It does have a Reese weight distributing hitch which according to my FIL has all the parts and is ready to go. I think it is from the late 70s, not sure how much they have changed or improved since then.

I'll def check the back end. Dragging parts sound bad. I picked up an infrared instant thermometer too so I can monitor the wheel and tire temps on the way home. I plan on stopping regularly to check everything out. Traveling with a car full of little kids makes that necessary anyway.

Here are the rest of the pictures if you want to see them:

huntersaim/Airstream - Photobucket - Video and Image Hosting
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Old 08-28-2008, 03:41 PM   #8
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1966 22' Safari
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CONGRATULATIONS!!! Sweet looking trailer. Your plan sounds good. If you go home with the old axles, keep the speed low and check things frequently.
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Old 09-08-2008, 02:25 PM   #9
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1965 26' Overlander
RTP , North Carolina
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Wow, what a week. I'm not even sure where to begin. We learned a lot about the trailer, some good and some bad. I guess I will start at the trip up.

1/2 way between NC and MI I noticed that our nice new used tow vehicle was driving funny. Having always had a 4wd of some sort, it was pretty clear that the AWD system was sending power to the front wheels when it shouldn't be. By the time the trip was over I ended up spending more time and money getting the suburban fixed than working on the Airstream.

We ended up having to get four new tires and replace the whole transfer case to the tune of $2600 and the loss of 4 days spent at repair shops and dealerships. We didn't get the car back until Friday, which was supposed to be the day we left. That meant no trial runs or tests with the Airstream. A little scary, but it all went well.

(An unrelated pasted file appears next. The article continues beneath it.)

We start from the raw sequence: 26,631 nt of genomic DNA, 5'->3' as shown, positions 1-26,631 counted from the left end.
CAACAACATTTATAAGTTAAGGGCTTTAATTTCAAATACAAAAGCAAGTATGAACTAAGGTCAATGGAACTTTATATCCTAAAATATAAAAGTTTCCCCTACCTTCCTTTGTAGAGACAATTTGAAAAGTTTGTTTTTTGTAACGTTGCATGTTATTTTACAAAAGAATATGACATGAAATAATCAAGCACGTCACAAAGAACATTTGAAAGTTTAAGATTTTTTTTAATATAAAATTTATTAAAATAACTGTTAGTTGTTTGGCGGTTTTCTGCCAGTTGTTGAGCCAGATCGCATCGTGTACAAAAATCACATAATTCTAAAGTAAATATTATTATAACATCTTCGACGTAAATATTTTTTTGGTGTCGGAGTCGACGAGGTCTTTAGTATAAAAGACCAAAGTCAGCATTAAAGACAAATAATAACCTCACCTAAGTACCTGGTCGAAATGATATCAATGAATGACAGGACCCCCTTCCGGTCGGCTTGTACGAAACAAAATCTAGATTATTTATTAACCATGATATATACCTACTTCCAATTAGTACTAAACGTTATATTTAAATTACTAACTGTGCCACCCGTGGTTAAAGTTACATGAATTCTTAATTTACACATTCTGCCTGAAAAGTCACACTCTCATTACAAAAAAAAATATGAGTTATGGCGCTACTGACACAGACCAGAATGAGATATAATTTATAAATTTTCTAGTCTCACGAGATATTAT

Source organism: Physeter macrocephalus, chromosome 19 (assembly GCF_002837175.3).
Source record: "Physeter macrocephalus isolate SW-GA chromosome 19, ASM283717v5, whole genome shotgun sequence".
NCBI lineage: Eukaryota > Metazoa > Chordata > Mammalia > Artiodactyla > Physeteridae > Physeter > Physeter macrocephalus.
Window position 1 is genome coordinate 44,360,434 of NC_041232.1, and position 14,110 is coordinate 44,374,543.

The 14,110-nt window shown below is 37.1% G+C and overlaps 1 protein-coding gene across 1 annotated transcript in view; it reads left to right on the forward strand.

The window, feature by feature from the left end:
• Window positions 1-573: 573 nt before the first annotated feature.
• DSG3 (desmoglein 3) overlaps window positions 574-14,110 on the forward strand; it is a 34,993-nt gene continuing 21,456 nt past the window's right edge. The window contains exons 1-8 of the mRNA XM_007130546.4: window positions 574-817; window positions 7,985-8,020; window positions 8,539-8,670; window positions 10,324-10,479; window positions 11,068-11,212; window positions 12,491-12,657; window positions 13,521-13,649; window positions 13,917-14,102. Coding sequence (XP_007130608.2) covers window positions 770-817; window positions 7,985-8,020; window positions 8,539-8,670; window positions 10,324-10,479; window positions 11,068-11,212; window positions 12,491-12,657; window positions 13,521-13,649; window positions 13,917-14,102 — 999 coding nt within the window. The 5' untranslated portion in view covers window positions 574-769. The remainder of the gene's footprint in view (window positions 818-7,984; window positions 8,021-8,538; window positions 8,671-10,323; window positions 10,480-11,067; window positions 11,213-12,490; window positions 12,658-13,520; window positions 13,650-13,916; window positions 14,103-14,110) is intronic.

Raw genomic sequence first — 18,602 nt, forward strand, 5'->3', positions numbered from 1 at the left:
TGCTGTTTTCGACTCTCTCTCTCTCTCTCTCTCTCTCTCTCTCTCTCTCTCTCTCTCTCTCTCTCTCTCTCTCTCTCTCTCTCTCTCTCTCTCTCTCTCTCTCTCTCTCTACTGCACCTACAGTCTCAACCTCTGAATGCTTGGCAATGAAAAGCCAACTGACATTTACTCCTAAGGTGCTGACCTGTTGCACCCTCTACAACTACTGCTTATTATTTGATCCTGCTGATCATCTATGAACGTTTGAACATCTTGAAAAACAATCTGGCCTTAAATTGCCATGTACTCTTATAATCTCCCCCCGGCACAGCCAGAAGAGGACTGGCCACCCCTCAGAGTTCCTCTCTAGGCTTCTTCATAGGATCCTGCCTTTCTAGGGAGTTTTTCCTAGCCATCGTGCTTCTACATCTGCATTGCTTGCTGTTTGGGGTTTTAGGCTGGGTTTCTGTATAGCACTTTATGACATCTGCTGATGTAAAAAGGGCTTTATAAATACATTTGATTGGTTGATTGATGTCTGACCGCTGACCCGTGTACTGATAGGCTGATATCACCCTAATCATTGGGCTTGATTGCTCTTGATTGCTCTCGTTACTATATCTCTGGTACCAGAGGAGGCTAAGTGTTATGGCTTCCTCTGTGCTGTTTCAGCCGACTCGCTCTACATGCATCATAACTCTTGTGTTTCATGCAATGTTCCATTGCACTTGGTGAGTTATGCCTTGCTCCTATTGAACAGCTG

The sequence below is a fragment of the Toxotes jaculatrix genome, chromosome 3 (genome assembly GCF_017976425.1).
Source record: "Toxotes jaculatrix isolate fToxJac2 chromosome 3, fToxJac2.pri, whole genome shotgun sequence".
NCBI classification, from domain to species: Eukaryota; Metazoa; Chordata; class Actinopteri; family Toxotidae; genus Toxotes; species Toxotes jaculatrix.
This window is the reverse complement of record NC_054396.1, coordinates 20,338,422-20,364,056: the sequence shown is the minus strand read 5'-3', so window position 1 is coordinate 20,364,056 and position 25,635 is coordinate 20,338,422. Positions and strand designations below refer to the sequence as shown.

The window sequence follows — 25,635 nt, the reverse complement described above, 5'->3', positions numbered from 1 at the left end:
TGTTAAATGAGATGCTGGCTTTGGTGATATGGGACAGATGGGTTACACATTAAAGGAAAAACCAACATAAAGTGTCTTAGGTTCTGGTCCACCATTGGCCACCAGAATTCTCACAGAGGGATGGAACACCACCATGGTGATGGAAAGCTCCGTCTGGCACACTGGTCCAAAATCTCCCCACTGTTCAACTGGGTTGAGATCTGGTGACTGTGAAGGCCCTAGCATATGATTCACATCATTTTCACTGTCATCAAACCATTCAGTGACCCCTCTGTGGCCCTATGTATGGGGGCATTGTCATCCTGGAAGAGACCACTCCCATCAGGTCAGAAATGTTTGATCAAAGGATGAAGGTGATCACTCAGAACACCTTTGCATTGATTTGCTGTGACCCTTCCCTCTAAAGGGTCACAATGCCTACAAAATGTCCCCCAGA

The tragic part of leaving late meant we wouldn't be passing by the mothership mid-morning. We got to Jackson Center around 7pm. Everything was long since closed, but we chatted with the guards at the gate, and peeked in the windows at the store. We are definitely going make another detour to JC in the future when they are open. It also put us at Out of Doors Mart in North Carolina after they were closed on Saturday. I had really wanted to get some weather stripping to start sealing up the trailer but maybe I can get back out there later this month. Its only 90 miles or so from the house.

On to the trailer:

The good:
It was babied by its original owner. So most things were in great shape. -
- The tongue looked good
- The metal box in the back that holds the black tank looked good and solid
- No frame seperation at the rear
- The axles while old were still surprisingly springy and rode very smoothly on the way home
- The bearings were well maintained and looked brand new, the spindles shined like new too